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Break time legal action: “NHS managers need to do more to support their junior doctors”

The current test case on the ‘break times’ of junior doctors could have significant implications for the NHS.

Unfortunately clinical negligence lawyers will never know how many medical accidents are caused by junior doctors failing to take sufficient rest breaks during any given shift.

However, it would seem that junior doctors feel that they are being placed in highly pressured situations and that this has an impact on patient safety.

In my experience as a clinical negligence lawyer, it is unusual to receive an admission as to the actual cause of a medical mistake or error being due to an overworked junior doctor.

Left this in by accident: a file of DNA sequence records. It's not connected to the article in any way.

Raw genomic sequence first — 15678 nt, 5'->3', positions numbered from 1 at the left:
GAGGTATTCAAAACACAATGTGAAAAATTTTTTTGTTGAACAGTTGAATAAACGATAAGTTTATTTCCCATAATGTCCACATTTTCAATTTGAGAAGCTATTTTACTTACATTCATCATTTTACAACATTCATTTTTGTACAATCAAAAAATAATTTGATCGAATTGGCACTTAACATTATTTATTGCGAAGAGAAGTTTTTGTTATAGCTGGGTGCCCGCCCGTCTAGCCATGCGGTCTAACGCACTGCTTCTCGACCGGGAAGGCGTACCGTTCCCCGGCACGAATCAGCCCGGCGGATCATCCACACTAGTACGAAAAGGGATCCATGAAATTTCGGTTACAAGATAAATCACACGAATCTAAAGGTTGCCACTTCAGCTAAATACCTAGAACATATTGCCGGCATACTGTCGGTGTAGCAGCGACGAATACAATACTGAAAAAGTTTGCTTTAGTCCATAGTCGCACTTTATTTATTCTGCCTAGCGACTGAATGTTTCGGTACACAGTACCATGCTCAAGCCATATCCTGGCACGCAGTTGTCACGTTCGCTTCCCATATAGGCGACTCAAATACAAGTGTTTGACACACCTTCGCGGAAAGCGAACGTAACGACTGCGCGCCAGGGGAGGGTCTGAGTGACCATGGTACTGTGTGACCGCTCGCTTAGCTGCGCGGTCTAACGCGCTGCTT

Since October 2014, the NHS and their providers have been required to inform patients when they believe or suspect the treatment or care it provided has caused death or serious injury to a patient.

This statutory duty of candour came about following the Francis Inquiry into the treatment of patients at the Mid Staffordshire NHS Foundation Trust in February 2013.

I would like to see a continued effort by NHS managers to support their junior doctors and to lead by example in promoting a cultural change to provide a policy of openness and transparency, when things go wrong.

Unfortunately, this latest move by junior doctors highlights the lack of understanding from NHS managers and highlights that junior doctors feel in order to be heard they need to seek redress in the courts.

This is a worrying outcome for patients and for patient safety.

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